As for his challenge to the imposition of the $5,000 JVTA assessment, Dedual argues that the district court erred by finding that he had the future capacity to pay the assessment even though he currently is indigent. He also asserts that he is unlikely to have sufficient income to satisfy his financial needs after his release.

Under the provisions of the JVTA, the district court is required to impose a $5,000 assessment on “any non-indigent person” convicted of, inter alia, certain child pornography offenses. § 3014(a). Whether a defendant is a “non-indigent person” under the statute is a factual question reviewed for clear error; whether the district court applied the correct legal standard in assessing a defendant's non-indigence is a question of law that is reviewed de novo. United States v. Graves, 908 F.3d 137, 139, 140 (5th Cir. 2018).

As we recently explained in Graves, a district court does not apply the wrong legal standard in assessing a defendant's “non-indigence” for purposes of § 3014 by considering a defendant's future earning ability. Id. at 141-43. Thus, the district court did not err by doing so in this case. Nor was the district court's factual finding that Dedual was a “non-indigent person” clearly erroneous in light of the record as a whole. The district court's finding was based in part on Dedual's education and work history, which reflected, inter alia, that prior to his involvement in the instant offense, Dedual made over $5,000 per month as a sales manager and was capable of obtaining and maintaining employment. While we are mindful of the possibility that Dedual may have difficulty in satisfying all of his financial obligations after he is released from prison, the district court's finding that Dedual is a “non-indigent person” for purposes of the JVTA does not leave us “with the definite and firm conviction that a mistake has been made.” Graves, 908 F.3d at 144 (internal quotation marks and citation omitted).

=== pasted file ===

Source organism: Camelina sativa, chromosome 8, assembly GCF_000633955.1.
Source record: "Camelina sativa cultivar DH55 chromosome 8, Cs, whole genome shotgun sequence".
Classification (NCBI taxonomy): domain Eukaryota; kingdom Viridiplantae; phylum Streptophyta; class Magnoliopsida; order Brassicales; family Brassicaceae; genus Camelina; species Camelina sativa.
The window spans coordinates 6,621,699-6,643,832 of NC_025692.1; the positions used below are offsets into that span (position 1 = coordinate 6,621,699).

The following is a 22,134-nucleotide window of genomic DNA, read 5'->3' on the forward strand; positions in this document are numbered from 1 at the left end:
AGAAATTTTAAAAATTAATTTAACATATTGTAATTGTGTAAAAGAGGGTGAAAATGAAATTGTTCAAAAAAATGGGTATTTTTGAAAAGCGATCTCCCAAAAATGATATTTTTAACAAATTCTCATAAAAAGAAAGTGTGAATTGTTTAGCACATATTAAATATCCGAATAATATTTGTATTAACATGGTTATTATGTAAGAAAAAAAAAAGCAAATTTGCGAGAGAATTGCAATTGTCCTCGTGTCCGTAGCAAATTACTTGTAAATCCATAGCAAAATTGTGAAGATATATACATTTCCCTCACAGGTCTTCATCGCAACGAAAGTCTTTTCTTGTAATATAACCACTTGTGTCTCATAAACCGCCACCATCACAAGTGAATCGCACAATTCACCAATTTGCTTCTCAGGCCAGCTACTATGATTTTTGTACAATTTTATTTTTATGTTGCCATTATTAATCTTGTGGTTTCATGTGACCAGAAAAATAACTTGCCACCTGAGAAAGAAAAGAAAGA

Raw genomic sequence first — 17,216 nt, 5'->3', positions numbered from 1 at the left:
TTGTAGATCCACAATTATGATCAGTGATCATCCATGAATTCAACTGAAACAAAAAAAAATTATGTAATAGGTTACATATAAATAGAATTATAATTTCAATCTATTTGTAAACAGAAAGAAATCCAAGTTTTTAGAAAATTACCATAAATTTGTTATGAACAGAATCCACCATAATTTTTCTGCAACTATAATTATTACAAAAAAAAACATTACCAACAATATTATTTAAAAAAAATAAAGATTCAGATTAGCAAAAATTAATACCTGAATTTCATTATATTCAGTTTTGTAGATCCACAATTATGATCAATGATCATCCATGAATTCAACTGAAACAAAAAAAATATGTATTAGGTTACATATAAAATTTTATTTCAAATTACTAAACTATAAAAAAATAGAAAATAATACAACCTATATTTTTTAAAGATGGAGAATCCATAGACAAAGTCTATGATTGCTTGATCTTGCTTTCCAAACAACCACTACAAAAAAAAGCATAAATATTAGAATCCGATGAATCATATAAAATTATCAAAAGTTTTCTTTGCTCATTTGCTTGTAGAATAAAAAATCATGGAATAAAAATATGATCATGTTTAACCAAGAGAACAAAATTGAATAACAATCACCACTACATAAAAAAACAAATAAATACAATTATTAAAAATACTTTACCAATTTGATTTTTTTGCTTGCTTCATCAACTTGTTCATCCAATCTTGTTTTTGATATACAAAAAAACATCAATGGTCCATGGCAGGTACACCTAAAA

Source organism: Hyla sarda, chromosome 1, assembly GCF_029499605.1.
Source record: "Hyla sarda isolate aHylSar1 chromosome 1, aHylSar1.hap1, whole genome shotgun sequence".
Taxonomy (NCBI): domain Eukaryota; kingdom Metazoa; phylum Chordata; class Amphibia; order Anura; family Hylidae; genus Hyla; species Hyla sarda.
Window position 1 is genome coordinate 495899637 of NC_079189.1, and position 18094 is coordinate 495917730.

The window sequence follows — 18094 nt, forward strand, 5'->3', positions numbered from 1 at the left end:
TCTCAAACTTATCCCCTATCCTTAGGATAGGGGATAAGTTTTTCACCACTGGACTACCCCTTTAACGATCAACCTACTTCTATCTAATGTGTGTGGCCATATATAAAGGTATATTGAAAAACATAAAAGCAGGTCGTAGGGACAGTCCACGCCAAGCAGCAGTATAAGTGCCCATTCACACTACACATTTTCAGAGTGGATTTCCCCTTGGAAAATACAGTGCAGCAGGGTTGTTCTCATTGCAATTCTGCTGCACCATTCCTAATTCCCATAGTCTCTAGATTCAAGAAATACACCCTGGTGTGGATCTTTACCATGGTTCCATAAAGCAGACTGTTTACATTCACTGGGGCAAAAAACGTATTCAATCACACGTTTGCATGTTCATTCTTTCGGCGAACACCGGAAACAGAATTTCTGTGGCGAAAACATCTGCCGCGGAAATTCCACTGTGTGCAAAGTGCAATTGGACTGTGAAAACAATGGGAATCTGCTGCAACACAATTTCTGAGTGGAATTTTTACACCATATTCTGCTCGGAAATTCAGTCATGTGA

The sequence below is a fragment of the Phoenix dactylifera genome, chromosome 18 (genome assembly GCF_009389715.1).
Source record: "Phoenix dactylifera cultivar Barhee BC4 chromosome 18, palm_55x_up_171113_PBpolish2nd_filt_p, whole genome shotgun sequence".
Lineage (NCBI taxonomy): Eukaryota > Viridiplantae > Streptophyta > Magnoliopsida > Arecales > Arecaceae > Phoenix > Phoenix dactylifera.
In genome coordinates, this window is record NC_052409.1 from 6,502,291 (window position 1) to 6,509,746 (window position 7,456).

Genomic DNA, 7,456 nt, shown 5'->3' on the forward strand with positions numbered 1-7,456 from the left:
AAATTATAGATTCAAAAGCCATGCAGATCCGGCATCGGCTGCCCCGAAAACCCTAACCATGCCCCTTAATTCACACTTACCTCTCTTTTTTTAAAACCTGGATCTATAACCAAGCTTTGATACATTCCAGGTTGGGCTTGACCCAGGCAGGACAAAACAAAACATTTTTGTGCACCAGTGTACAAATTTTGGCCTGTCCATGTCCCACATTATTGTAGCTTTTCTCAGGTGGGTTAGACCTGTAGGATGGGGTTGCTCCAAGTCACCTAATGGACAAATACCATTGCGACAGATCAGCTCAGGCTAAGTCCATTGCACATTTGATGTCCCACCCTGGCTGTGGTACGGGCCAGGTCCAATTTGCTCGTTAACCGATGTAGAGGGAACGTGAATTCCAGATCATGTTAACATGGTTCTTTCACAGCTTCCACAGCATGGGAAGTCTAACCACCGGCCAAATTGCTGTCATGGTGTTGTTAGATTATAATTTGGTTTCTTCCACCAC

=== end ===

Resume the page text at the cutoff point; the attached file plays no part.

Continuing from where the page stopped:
The judgment of the district court is AFFIRMED. However, we remand the case to the district court for the limited purpose of correcting the judgment to reflect the correct statute of conviction. Fed. R. Crim. P. 36. Dedual was charged with and pleaded guilty to violating § 2252(a)(4)(B), but the judgment identifies the statute of conviction as § 2252(s)(4)(B).

AFFIRMED; LIMITED REMAND to correct clerical error in the judgment.

FOOTNOTES

FOOTNOTE.  

PER CURIAM: * FN* Pursuant to 5th Cir. R. 47.5, the court has determined that this opinion should not be published and is not precedent except under the limited circumstances set forth in 5th Cir. R. 47.5.4.